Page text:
The Reunification Palace

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 Situated in the District 1, a short walk from Ben Thanh market, following Le Loi Street away from the market circle and turning left onto Nam Ky Khoi Nghia Street. The Palace  was first called the Norodom Palace  and was built for the French Governor General in 1868.

 In 1945, the Palace was the headquarters for the Japanese after the defeat of the French. In 1962, home to President Ngo Dinh Diem under the South Vietnamese government and renamed the Independence Palace after the original Palace had been destroyed in a bombing raid by Diem’s own air force. In 1966, it was home to South Vietnam's second president Nguyen Van Thieu till 21st April 1975.

 

On April 30 1975, North Vietnamese tanks crashed through the gates of the Independence Palace ending three decades of wars. These tanks No. 843 are still there now.  A North Vietnamese soldier, Mr. Bui Quang Than, ran up the steps and unfurled a victory flag on the 4th-floor balcony of the Palace, which was then renamed the Reunification Palace.

 

The Palace is a famous site to visit when travelers come to Ho Chi Minh City. Coming here, tourist will have a great experience about a historical building in Vietnam. The overall architecture and interior details of this 1960s building are really fantastic. The proportions are grand but not inhuman. Interior lights are soft and the ventilation system is superb. The interior finishes are quietly opulent, the furniture, art, light fittings, carpets and floor tiles are a wonderful mix of texture, color and shape. There are so many small but meticulous details such as stairs and balustrades showing the competence of the architect who designed such a wonderful building.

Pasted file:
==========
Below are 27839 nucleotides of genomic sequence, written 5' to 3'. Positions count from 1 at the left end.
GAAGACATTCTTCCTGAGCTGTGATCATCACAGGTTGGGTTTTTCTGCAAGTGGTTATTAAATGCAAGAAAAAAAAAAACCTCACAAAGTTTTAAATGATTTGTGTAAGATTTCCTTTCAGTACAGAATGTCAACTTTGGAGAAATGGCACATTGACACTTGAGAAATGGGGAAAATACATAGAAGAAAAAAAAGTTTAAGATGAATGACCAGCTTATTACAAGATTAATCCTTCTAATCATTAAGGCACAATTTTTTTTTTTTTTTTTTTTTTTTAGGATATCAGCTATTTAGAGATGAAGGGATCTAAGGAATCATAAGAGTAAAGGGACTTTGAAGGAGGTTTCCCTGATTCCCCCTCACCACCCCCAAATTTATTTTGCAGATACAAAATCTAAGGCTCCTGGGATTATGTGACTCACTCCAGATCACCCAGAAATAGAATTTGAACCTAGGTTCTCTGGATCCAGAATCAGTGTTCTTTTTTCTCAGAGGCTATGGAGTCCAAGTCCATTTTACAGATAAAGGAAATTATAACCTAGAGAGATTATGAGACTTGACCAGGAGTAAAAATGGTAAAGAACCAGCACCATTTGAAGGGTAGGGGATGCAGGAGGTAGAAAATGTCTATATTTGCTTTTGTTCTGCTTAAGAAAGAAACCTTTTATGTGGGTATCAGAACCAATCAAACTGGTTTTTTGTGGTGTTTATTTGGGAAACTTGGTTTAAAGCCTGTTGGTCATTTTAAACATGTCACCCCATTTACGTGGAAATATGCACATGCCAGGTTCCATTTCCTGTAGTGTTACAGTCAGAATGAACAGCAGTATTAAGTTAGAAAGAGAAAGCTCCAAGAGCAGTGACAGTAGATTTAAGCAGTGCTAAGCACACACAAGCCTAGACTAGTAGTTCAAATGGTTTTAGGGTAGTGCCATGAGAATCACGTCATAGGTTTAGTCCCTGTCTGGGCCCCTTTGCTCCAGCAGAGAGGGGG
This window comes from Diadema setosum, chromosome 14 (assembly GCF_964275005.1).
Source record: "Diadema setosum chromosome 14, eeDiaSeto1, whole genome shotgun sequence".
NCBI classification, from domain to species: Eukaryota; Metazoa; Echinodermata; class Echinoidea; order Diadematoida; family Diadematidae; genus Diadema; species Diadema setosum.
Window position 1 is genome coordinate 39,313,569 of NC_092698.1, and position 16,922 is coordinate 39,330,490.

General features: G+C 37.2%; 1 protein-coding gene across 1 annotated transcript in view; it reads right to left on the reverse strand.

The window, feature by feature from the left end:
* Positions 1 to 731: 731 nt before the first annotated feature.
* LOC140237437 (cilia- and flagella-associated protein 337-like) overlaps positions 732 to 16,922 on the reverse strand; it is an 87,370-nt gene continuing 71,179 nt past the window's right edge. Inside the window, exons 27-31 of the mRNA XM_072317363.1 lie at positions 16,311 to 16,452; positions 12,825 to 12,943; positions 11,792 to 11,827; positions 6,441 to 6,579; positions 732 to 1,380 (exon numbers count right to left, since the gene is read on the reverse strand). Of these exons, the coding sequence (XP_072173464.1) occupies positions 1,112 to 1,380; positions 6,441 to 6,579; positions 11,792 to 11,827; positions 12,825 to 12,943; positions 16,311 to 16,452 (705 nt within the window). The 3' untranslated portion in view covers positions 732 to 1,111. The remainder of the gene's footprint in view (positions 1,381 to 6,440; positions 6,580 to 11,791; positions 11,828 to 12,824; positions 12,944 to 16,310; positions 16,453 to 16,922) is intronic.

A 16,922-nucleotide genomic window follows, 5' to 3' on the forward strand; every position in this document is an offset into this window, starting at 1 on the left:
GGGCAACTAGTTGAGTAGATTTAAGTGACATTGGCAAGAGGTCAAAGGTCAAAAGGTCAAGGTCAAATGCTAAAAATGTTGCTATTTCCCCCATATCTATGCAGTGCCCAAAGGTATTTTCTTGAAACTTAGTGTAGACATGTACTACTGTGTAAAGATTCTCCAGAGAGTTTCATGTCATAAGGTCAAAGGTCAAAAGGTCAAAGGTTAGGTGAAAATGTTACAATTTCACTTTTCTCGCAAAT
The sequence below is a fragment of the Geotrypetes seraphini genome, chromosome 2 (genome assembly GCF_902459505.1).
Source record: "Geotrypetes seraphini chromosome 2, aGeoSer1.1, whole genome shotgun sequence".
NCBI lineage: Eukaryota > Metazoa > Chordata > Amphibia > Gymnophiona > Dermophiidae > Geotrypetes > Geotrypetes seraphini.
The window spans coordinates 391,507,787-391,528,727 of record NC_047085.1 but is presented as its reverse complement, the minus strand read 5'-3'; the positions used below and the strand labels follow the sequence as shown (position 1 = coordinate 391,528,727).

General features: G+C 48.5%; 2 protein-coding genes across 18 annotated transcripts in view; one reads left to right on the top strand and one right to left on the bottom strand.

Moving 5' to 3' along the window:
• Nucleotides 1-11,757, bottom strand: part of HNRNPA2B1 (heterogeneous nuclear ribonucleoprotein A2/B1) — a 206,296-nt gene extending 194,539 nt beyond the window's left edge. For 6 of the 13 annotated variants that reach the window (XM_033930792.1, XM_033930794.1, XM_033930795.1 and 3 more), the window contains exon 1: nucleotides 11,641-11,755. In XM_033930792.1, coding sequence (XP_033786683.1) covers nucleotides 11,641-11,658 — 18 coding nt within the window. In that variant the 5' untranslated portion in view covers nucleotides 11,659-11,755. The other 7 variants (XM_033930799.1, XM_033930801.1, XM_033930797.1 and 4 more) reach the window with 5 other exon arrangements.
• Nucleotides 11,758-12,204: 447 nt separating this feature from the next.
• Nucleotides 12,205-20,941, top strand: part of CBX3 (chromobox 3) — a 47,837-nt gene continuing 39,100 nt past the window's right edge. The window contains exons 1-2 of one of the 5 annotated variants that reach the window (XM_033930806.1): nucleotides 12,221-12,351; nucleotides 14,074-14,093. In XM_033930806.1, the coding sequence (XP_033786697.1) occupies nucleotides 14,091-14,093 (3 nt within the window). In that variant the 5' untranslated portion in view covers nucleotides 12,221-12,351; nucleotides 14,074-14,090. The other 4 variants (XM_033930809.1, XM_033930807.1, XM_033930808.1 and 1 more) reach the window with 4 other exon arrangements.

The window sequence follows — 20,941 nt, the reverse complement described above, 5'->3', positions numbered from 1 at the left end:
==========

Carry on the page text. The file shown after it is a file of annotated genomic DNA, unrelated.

Tourists can go up each level, seeing all the reception rooms. Just for the décor is interesting enough which hasn't been changed since 1975. On the roof is a Huey helicopter next to the two spots where the bombs were dropped by a South Vietnamese fighter pilot, in his failed attempt to kill Diem. A small kiosk sells drinks on the roof. Tourists can have a quick drink then go to the place which is the real reason to visit the Palace  - the basement. It is not exactly as it was in 1975 as the desks have been cleared of paper, making the rooms feel clinical. Desks are empty, except for typewriters or telex machines. It is like reading a dry history textbook in a haunted house. Or, to be more precise, it is a magic experience in the Freudian sense of the term - it feels both real and unreal at the same time.

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